Instacart is launching a new service aimed at SMBs, including possibly smaller niche and specialty grocers as well as office supply firms, in a bid to increase revenue lost to major grocers that have taken back fulfillment, as it looks to boost a sagging valuation ahead of an expected IPO.
It’s also a defensive move against competitors DoorDash and Uber Eats, which have been moving into grocery as well as other types of local delivery. At the same time, Instacart has been unwinding in-store picking by its drivers, handing that back to the retailers.
Some see the offering as competitive with Amazon Prime and Walmart+, although that feels like a bit of a stretch.
According to The Information, which broke the story, the offering would be branded as Instacart Business, and include a curated selection of items such as office supplies, cleaning products and snacks that Instacart would deliver to end customers. There is no set date for rollout.
Again according to The Information, Instacart’s market valuation dropped again in late December to $10 billion, after a dip in October; it represented a 75% haircut from a high of $39 billion in its heyday two years ago.
After flying high during the pandemic lockdowns, when it was perfectly positioned to rake in tons of business from grocers lacking the infrastructure and chops for fulfillment and home delivery, Instacart has seen many retailers exit its marketplace. The ability to own the customer relationship and shopper data has been a key reason for grocers deciding to insource or find another partner.
Mark Fairhurst, vice president of marketing for e-grocery provider Mercatus, said SMB was a smart play for Instacart to make up volume in other areas as its grocery business declines.
“Fulfillment generally but delivery in particular is a volume game,” Fairhurst said. “They have to maintain volume to make the economics work, especially in the gig labor space. As DoorDash and Uber Eats move more aggressively into grocery, offering deals to woo retailers away from Instacart, they’re using other aspects of their business to offset that investment. Instacart doesn’t have that luxury, going into SMB.”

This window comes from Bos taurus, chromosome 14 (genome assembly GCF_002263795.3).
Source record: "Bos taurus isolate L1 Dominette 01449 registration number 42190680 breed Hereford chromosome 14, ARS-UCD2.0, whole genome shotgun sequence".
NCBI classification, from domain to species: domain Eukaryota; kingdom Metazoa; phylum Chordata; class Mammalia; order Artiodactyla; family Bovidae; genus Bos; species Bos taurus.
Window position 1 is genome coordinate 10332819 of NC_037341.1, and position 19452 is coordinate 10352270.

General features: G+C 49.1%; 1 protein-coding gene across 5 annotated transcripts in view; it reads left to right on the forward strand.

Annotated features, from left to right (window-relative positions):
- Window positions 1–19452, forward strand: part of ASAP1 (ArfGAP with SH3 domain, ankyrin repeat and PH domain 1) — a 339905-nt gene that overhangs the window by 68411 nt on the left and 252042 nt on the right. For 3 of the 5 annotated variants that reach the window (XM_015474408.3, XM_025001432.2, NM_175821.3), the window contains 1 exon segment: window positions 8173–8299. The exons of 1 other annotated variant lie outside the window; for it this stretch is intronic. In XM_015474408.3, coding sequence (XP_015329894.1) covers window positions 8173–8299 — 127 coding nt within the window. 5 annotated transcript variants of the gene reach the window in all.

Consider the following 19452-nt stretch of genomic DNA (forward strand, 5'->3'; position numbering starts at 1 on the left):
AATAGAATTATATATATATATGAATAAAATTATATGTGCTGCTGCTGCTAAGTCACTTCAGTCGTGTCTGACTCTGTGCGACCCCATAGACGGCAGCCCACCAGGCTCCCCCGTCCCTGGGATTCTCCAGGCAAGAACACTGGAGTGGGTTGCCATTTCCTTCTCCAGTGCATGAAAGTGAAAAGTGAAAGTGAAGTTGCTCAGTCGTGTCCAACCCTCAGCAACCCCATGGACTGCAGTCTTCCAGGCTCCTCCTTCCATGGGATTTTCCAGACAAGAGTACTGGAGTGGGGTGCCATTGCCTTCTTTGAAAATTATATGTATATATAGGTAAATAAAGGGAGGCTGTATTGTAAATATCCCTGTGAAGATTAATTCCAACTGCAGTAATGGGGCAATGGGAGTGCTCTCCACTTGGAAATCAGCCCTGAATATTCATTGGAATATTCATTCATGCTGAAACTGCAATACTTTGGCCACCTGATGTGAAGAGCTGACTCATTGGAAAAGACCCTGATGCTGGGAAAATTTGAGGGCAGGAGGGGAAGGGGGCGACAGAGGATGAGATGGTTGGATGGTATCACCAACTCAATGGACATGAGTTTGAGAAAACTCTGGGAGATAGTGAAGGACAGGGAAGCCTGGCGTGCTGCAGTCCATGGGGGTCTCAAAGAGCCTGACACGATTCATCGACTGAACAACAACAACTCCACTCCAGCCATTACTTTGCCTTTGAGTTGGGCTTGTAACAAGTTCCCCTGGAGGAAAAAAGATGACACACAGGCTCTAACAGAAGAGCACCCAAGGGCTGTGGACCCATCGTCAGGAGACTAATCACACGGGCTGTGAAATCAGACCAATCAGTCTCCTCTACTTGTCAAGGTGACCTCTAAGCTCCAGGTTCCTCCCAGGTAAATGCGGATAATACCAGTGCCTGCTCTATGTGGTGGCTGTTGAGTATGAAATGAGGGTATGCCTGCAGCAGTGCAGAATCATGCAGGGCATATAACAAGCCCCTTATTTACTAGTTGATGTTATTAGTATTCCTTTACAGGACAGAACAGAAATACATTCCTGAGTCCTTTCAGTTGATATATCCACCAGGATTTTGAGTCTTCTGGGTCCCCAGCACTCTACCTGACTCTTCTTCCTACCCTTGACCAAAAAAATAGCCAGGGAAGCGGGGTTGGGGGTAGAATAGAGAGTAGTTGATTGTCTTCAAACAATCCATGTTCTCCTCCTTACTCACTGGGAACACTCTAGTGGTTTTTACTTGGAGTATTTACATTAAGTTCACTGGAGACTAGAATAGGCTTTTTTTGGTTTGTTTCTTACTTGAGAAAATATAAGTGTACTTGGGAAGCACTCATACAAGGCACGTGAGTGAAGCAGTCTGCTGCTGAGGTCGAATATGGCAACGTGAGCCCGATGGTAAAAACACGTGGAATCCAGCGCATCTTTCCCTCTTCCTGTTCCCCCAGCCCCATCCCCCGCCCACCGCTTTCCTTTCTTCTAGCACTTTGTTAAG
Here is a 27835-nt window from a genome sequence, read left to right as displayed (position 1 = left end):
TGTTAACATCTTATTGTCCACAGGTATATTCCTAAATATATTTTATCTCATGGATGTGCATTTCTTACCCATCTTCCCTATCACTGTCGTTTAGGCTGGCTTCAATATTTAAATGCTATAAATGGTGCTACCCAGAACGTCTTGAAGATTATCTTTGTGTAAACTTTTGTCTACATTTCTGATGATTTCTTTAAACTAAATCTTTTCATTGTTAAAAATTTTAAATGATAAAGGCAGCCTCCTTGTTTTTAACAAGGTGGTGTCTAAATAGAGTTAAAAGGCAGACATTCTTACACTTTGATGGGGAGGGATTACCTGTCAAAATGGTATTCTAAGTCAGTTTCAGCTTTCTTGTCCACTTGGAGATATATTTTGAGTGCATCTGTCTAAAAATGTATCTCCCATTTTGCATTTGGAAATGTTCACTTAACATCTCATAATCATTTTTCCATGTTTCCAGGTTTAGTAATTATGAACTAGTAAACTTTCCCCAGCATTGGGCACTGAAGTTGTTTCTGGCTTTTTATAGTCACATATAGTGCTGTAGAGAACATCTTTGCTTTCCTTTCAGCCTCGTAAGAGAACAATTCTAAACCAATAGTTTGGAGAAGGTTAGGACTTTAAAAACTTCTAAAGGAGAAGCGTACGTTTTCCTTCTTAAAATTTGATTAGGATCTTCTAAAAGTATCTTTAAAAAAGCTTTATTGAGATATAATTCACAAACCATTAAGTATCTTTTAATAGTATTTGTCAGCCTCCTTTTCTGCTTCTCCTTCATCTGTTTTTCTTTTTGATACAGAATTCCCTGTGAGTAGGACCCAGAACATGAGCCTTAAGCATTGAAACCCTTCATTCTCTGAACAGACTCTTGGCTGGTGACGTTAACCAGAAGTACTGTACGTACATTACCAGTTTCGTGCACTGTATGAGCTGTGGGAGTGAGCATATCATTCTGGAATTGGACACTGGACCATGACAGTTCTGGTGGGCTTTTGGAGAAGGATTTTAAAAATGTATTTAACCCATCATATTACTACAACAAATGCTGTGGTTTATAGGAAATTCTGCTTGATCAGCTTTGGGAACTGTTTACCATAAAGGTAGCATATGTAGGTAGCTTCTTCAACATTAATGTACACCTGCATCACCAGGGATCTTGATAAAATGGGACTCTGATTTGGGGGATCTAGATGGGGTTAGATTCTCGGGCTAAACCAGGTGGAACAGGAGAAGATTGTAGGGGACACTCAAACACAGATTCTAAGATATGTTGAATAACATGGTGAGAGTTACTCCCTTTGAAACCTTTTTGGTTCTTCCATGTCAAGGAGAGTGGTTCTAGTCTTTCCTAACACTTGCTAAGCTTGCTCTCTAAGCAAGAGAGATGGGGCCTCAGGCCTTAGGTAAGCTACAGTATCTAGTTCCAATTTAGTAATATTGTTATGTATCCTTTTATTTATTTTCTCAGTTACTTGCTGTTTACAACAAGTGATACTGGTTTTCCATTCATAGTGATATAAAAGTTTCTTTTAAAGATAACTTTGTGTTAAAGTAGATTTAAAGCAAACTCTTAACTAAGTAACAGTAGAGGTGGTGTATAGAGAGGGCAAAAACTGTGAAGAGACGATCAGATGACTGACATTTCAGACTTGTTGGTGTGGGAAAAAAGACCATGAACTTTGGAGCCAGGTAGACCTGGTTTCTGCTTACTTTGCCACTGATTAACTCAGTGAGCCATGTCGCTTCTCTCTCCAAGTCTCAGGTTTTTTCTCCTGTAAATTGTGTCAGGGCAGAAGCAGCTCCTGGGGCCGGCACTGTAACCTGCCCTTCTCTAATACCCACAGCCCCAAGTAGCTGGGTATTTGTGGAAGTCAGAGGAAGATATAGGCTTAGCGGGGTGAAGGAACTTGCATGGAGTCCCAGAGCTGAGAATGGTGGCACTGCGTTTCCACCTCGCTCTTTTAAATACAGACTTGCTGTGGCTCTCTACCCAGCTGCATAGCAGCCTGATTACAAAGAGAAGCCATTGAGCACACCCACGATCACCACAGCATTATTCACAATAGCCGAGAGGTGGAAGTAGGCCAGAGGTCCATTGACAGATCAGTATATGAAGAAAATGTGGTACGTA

Fairhurst also said the move addresses two other issues for Instacart: offering its gig drivers more opportunities to earn in order to keep them onboard, and attracting enough eyeballs to maintain ad network revenue. There has been no lack of issues with its gig workers in California. Over the past few months it has reached multi-million-dollar settlements with the cities of San Francisco and San Diego over its treatment of workers.
“If you have fewer customers shopping your marketplace or retailers aren’t using them, CPM rates fall and large CPGs like Newell Rubbermaid, Kraft Heinz, P&G and Unilever want to go where the eyeballs are,” he said.
Jonah Ellin, chief product officer at 1010data, said Instacart had to extend into SMB, given its loss of grocery business as big retailers insourced and other players found different options. Ellin also suggested Instacart could go after smaller, niche and specialty grocers and food companies with the SMB service.
“Those are businesses where a moat still exists, where there’s differentiation, maybe it’s gourmet or ethic food,” he said. “Instacart could be part of the value proposition for them, saving customers time with ecommerce.”
Fairhurst said the Instacart move was interesting in light of news that small Midwest grocery chain Heinen’s is moving out of the Instacart fold, opting instead to use its own upgraded delivery app. The relationship goes back to 2017. Sensing an opportunity, more solutions like Grocerist are emerging designed to help smaller grocers exit Instacart and take back control of their destiny.
“It’s not surprising,” he said of Heinen’s decision. “I think you’re going to see other grocery retailers pull back from essentially outsourcing their entire ecommerce experience to Instacart. But maybe not delisting entirely from the (Instacart) marketplace, like Heinen’s did. It’s indicative of their belief in the strategy of the brand to sustain whatever Instacart had done to hold onto those shoppers.”
As Instacart did when Whole Foods left the fold, referring shoppers to similar grocers, Fairhurst said it’s already happening with Heinen’s. In fact, Instacart is assuring Midwest shoppers it has relationships with Fresh Thyme, a direct competitor of Heinen’s, as well as Aldi and Meijer.
As for Instacart’s other attempts to broaden into other categories, Ellin didn’t think its big-and-bulky delivery service, launched in August, will be a particular winner.
“Shopping is shopping and delivery is delivery, so if there’s a store (Instacart) has an opportunity,” he said. “They can get into the challenge of handling general merchandise, but Instacart isn’t going to be delivering a lot of sofas anytime soon.”